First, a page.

We set new standards: SynGas, the patented, technologically sophisticated SÜLZLE KOPF process uses dried sewage directly on site to produce energy and heat. Locally – directly on the sewage treatment plant premises This reduces not only the characteristic pollutant levels, but also saves transport costs while freeing up recyclable resources that you can use or sell. This makes your business sustainable and economical.
A sector with a future - Utilising sewage sludge
The purification of waste water in mechanical-biological sewage treatment plants generates large amounts of residual sewage sludge. In Germany, the more than 10,000 municipal sewage treatment plants have to dispose of approx. 2 million t/a dried sewage sludge matter (TS). Due to increasingly rigorous waste water directives and the corresponding intensification of sewage treatment processes, the amount of generated sewage sludge is expected to increase in the medium and long term. What is more, the progressive sealing of the landscape will also contribute to the collection of larger amounts of waste water and thus to a higher incidence of sewage sludge.
New general regulations
The German directive for settlement waste (TASI) states that the direct depositing of untreated sewage sludge is no longer permitted on landfill sites. In many areas, the application of sewage sludge to soil has been prohibited or officially declared a discontinued model by the government.
High pollutant loads
In future, the phosphorus recovery directive will prohibit co-incineration with other sewage to support decentralised thermal single treatment plants.
Sewage sludge contains various pathogens, such as worm eggs, bacteria, viruses and prions, along with hormones that may affect the endocrine system. During decomposition in the sewage treatment plant, the thermally resistant pathogens remain intact along with the remaining toxic elements.
The spread of such a cocktail in the environment was the primary cause for the BSE virus. The effects of many of the substances contained in sewage sludge on the ecosystem are not known.
Resources made available
There is no alternative to the thermal treatment of sewage sludge. However, sewage sludge also contains recyclable resources. SynGas offers you a method that removes the harmful substances while making resources available. The sewage sludge is utilised directly, without any transport that would damage the environment, and produces electricity, heat and ashes.
Source: Statistisches Bundesamt (Federal Statistics Office), Wiesbaden, Germany 2013
Utilisation of recyclable resources
The gas is used to generate energy and heat in a thermal power station. After a holding time of approximately 30 minutes in the reactor, the sewage sludge also yields an inert granulate with a high phosphorus content that can be extracted. This granulate can be processed into fertilisers to replace phosphorous minerals with a local secondary raw material.
The process produces a mineral granulate that can be utilised in various applications as an aggregate for producing asphalt and as a fill material in road construction and civil engineering.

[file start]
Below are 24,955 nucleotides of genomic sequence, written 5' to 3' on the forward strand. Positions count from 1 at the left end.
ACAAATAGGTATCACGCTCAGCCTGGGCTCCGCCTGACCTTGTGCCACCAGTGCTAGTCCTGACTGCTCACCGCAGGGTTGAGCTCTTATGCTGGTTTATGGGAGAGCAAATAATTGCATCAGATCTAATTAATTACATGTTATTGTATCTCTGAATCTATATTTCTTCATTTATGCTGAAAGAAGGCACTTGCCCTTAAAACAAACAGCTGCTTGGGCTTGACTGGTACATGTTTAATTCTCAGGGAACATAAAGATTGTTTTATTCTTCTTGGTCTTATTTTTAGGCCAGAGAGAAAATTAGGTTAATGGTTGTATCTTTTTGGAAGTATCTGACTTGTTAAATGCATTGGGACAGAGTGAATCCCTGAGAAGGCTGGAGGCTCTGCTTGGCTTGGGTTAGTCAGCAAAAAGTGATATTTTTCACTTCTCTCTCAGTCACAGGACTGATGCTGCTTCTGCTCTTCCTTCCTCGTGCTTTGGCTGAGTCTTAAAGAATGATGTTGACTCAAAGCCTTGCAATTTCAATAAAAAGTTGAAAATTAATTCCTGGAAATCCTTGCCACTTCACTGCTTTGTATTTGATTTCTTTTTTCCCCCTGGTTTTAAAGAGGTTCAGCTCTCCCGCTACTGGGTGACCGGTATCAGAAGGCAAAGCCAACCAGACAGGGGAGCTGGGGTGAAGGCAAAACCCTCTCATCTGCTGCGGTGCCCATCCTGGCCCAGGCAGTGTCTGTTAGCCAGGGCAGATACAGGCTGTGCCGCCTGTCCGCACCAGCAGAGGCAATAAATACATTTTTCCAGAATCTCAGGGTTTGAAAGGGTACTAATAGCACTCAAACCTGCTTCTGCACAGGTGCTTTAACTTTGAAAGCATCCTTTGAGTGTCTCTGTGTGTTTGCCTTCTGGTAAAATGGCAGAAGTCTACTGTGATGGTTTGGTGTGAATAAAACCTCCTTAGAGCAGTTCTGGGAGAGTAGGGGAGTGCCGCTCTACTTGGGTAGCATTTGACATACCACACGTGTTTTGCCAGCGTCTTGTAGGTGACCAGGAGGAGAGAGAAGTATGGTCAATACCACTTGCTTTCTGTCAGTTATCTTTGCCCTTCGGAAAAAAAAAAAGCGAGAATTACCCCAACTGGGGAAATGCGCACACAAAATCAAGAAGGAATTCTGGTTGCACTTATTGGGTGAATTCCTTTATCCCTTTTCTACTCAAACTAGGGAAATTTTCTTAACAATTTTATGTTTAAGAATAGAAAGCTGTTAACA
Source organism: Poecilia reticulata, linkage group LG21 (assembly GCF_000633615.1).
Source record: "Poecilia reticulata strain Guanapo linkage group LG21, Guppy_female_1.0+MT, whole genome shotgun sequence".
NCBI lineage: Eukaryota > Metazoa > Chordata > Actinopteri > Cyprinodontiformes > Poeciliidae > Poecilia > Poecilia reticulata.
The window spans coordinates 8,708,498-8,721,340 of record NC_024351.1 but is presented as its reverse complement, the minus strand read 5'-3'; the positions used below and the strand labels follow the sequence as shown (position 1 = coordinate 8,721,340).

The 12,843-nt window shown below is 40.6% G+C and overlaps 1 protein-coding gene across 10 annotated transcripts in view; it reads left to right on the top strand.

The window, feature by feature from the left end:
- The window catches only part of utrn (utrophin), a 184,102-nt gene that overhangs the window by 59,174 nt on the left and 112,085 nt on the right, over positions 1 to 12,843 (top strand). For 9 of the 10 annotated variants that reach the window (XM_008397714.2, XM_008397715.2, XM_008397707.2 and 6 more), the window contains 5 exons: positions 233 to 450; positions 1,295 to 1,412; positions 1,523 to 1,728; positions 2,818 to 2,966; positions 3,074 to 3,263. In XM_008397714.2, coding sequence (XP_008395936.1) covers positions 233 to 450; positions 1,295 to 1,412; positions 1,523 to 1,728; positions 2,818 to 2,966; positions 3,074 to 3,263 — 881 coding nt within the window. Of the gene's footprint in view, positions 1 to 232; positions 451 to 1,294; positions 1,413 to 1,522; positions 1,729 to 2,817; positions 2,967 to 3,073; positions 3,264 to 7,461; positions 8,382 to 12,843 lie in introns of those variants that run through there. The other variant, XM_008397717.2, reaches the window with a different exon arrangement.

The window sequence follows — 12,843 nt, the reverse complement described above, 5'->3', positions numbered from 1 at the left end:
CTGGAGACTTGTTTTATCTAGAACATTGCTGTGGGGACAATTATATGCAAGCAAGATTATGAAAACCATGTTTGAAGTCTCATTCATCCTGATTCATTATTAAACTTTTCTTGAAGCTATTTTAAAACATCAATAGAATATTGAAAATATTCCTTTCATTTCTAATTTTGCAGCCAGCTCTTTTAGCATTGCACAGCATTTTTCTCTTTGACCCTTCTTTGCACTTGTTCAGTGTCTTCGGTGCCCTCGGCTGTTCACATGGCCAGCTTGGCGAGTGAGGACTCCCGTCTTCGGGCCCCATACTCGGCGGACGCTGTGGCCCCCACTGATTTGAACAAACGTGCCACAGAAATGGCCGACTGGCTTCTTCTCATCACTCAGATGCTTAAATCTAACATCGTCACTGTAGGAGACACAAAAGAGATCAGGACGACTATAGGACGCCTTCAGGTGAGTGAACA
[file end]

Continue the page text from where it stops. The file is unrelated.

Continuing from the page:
Syngas: Everything from a single source
From the initial concept, to all planning and implementation phases, through to commissioning: Together with our experts, we are at your side helping you to realise your SynGas gasification plant. Benefit from our expertise and many years of experience! Working together, we will find the optimal solution for you. And after the project is completed, we will keep your plant running with long-term maintenance. Safe, profitable, sustainable.
Description of the KOPF SynGas utilisation process
Due to the many difficult substances such as bacteria, medication, sulphur, heavy metals – the KOPF SynGas Process is based on a two-stage thermal treatment. In combination with multi-stage, downstream purification, this results in clear synthesis gas for use in a combined heat and power plant (CHP).
Two-Stage Thermal Treatment
Sewage sludge (dry content 85-95%) is conveyed from the silo (1), together with limestone (2), to a thermolysis screw feeder (3). The products, thermolysis gas, carbon and ash, generated during thermolysis, are conveyed to a fluidized-bed gasifier (4).
In the second stage of gasification, the carbon is converted unter substoichiometric conditions into gas and the long-chain molecules (so-called tar) of the thermolysis gas are cracked. The granulated ash is discharged into an ash silo (5).
In the cyclone (6), the raw gas is freed from dust in a coarse filter and cooled to 400°C in the recuperator (7). In the process, the air is preheated for the gasifier. The fine dust is separated in a candle filter (8).
The quench (9) cools the gas to 35°C with treated waste water. The remaining dust and tar are separated. After recirculation in the centrifugal washer, the quench water is purified in a subsequent water treatment process.
In the centrifugal washer (10) the aerosols generated in the quench column are removed. The acidic washer (11) serves to remove the nitrogen compounds in the gas.
Three activated carbon filters follow. The first one (12) removes the mercury with iodized activated carbon and via adsorption. The second filter (13) removes any remaining H2S with special activated carbon. The “police filter” (14) removes the remaining aromatic hydrocarbons.